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Woman with cerebral palsy fights for PWDs’ right to vote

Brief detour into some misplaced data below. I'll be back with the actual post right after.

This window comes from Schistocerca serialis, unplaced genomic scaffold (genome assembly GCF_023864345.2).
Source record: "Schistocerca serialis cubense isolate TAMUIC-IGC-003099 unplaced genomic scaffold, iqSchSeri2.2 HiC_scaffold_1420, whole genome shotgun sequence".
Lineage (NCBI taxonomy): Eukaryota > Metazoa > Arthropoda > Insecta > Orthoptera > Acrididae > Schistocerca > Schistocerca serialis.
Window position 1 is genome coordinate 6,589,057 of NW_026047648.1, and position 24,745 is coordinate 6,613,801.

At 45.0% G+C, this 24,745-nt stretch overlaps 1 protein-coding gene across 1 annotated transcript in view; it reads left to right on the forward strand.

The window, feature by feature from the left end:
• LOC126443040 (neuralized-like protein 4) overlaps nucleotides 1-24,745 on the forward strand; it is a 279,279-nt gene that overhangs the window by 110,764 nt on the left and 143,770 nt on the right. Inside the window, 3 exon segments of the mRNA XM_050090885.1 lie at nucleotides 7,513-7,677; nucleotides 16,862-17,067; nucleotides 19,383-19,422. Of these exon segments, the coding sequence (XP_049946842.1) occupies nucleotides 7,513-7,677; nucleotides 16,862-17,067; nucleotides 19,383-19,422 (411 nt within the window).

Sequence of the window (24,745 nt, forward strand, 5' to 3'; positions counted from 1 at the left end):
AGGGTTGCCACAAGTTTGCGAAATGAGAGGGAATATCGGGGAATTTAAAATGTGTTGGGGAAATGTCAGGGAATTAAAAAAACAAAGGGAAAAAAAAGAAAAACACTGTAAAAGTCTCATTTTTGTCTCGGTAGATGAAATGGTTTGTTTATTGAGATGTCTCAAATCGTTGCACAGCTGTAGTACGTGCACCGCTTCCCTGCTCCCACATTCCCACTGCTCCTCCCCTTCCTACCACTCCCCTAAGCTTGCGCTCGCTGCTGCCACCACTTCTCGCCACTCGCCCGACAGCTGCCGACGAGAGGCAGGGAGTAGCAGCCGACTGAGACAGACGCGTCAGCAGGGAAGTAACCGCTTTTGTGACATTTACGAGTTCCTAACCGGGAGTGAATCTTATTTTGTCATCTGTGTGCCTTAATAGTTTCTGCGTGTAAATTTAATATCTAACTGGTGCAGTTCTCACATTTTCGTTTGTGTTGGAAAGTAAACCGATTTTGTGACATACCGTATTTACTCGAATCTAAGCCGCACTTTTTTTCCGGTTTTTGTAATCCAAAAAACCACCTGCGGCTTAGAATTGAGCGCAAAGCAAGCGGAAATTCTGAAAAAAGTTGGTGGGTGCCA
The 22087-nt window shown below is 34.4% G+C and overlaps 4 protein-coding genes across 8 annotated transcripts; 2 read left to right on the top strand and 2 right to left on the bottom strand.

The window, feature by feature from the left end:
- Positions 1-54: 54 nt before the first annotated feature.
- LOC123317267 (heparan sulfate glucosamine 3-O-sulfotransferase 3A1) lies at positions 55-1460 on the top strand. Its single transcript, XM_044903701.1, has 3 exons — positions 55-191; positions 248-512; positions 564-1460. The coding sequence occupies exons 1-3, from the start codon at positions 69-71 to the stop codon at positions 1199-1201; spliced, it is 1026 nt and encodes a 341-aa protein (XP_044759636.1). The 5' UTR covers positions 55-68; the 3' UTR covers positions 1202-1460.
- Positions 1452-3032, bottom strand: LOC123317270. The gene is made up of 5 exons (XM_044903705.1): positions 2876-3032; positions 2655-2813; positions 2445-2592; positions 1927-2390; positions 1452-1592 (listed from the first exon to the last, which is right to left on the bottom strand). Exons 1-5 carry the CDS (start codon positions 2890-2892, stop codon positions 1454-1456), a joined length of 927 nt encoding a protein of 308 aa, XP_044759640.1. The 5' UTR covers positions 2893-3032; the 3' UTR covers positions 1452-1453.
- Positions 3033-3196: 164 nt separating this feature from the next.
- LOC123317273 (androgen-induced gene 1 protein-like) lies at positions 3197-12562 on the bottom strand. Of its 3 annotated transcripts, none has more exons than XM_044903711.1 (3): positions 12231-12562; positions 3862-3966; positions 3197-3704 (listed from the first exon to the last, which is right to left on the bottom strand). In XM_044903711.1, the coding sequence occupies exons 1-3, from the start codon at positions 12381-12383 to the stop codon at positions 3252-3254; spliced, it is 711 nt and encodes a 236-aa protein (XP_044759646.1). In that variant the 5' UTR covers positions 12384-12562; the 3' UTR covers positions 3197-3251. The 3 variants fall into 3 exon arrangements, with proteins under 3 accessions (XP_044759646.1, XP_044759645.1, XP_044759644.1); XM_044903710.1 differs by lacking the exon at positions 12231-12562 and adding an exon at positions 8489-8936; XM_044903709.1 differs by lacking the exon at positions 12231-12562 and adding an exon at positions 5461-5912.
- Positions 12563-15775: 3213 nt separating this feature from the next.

Charito Corazon Manglapus, 57, has cerebral palsy and moves around in a wheelchair. Voting for the first time in the 2010 elections, she  knows how difficult it is for persons with disability (PWDs) to exercise the right of suffrage.   In a high-pitched voice that sounds almost child-like, she said, “Karamihan ay mahirap ilabas. Katulad ko po, naka-wheelchair. ‘Yung iba nahihirapang umintindi (It’s difficult to bring most of them out of the house. Like me, they use a wheelchair. Others have difficulty in understanding).”   Manglapus heads the Cerebral Palsied Association of the Philippines (CPAP), which, along with the Persons with Disability Federation of San Mateo, Rizal, conducted last Saturday the seminar “Voters’ Registration Campaign for the 2013 Elections.” The seminar was held simultaneous with the special Commission on Elections registration for PWDs in the town.   CPAP registration records show that 112 PWDs went to the San Mateo Comelec office to attend the seminar, register for the first time and to have their voter’s registration reclassified and updated. Some went to have their biometrics validated.   The number was less than the 150 expected—but was a feat nonetheless—because it took not only the will on the part of the PWDs to be there, but also support from family members, since many of them needed assistance in moving around and filling up the forms.   In Manglapus’ case, someone had to hold the microphone while she spoke. Three family members also accompanied her, a common practice every time she attends meetings and speaking engagements.   A nonprofit organization, CPAP helps support the formulation and implementation of PWD policies and programs. It will organize a similar seminar in Valenzuela in April, San Juan in May and Marikina in June. The schedule for Pasig still has to be decided on.    Part of her group’s advocacy is to erase the negative misconception about PWDs, who dislike being pitied upon. They can also be productive members of society.   PWDs, according to Article 1 of the United Nations Convention on the rights of PWDs, include those who have long-term physical, mental, intellectual or sensory impairments, which—in interaction with various barriers—may hinder them from full and effective participation on equal basis with others in society.   Dr. Monalisa Dungca, who specializes in pediatric rehabilitation, explains that cerebral palsy is a nonprogressive injury that affects the part of the brain that controls movement, posture and coordination. The injury happens in the developing brain anytime from conception and up to the age of two to four.   Cerebral palsy varies in severity and, in some cases, may result in seizures and visual and hearing impairment but is not hereditary and noncommunicable, Dungca said.    Her foster mother’s sister told Manglapus, who was adopted at birth, that her biological mother had worn a girdle during her pregnancy. This, she said, is the suspected cause of her cerebral palsy.   Manglapus experienced voting for the first time during the 2010 national elections and knows the challenges PWDs face in order to vote.   She had always wanted to vote during national and local elections, “but I had difficulties which made it hard for me to register and vote,” she said.   Her primary consideration then was the accessibility of registration centers and voting precincts and the inconvenience of people who would have to accompany her.   “Noong araw, hindi ko pa nakikita ‘yung karapatan ng may kapansanan (Back then I did not see that people with disability had rights), Manglapus added.    A recent Social Weather Stations survey of PWDs and Filipino adults shows a drop in the participation of PWDs in elections. The number of PWDs who voted decreased from 60 percent in 2007 to 54 percent in 2010. Those who registered but did not vote rose from 14 percent to 21 percent. PWDs of voting age but did not register also increased from 20 percent to 22 percent, the survey showed.   SWS found that among those who did not vote in the 2010 elections, 17 percent were ashamed to vote because of their disability, another 17 percent because of mobility problems, 16 percent because they were either sick or bedridden, and 10 percent because nobody would shade or read the ballot for them.   Other reasons include visual impairment, not wanting to vote, difficulty in reading and writing, being away on election day and disinterest in politics or elections.   Parish Pastoral Council for Responsible Voting (PPCRV) chairperson Henrietta de Villa said around nine million Filipinos are PWDs, and an estimated 2.6 million to three million are qualified to vote. As of January 2012, however, Comelec only has 742,228 registered PWDs on its records.   However, not many are able to because of the different and difficult circumstances they face. Indeed, Manglapus’ experience shows that for a PWD, the process of voting is not an easy one.   On Feb. 29, 2009, her mother accompanied her when she registered at the Comelec office in Marikina. The office was located at the second floor and had no provision for easy access, she said. So personnel of the Department of Social Welfare and Development carried her wheelchair to the second floor of the building.   That year, Manglapus said Comelec did not yet have the PWD registration form that would have identified her type of disability and the form of assistance she needed for the upcoming elections.   The modified form for PWDs would be promulgated as Minute Resolution No. 11-0708 only on July 5, 2011. Manglapus had to register again in the July 18-23, 2011 special registration for the reclassification of her voter’s registration and so she could fill up the new Comelec form for PWDs. The 2010 national elections was a “moment of truth” for Manglapus. She was assisted by her sister who shaded the ballot for her.   Manglapus learned to write and read having completed elementary school, although she did not finish her secondary education. However, because she requires a special table to write legibly and does so at a very slow pace, she asked her sister to help so as not to inconvenience other voters in Barangay Fortune Elementary School in Marikina.   “But I already had a list of my candidates before we went to the voting precinct,” she said.   Manglapus was among the earliest voters to arrive in her precinct. She credits barangay officials for providing assistance. The voters, however, showed mixed reaction. Some let her wheelchair pass while others blocked her way.   Comelec Commissioner Rene Sarmiento, said there should be efforts to have accessible polling stations, ballots printed in Braille, sign language interpreters, a party-list representative for PWDs, and a PWD commissioner in the Comelec for PWDs to be able to exercise their right of suffrage.    There is also a need to campaign among lawmakers to push for the rights of PWDs as voters, to nurture contacts with international agencies concerned, establish regional networks, to have an ASEAN committee on PWDs and for agencies and groups to exchange best practices, said Sarmiento, who is Comelec’s “focal person” in the Inter-Agency and NGO Network in Empowering PWDs.   Manglapus welcomes the initiatives of both the government and nongovernment agencies to make voting in the 2013 elections PWD-friendly.   She recalls how she felt the first time she exercised her right of suffrage in the 2010 elections: “Sabi ko sa sarili [ko], Filipino na ako (I told myself, I am now a Filipino)!” —Yolanda Sotelo Fuertes, Mario Ignacio IV and Artha Kira Paredes   (VERA Files is a partner of the "Fully Abled Nation" campaign that seeks to increase participation of PWDs in the 2013 elections and other democratic process. Fully Abled Nation is supported by The Asia Foundation and the Australian Agency for International Development. VERA Files is put out by veteran journalists taking a deeper look at current issues. Vera is Latin for "true.")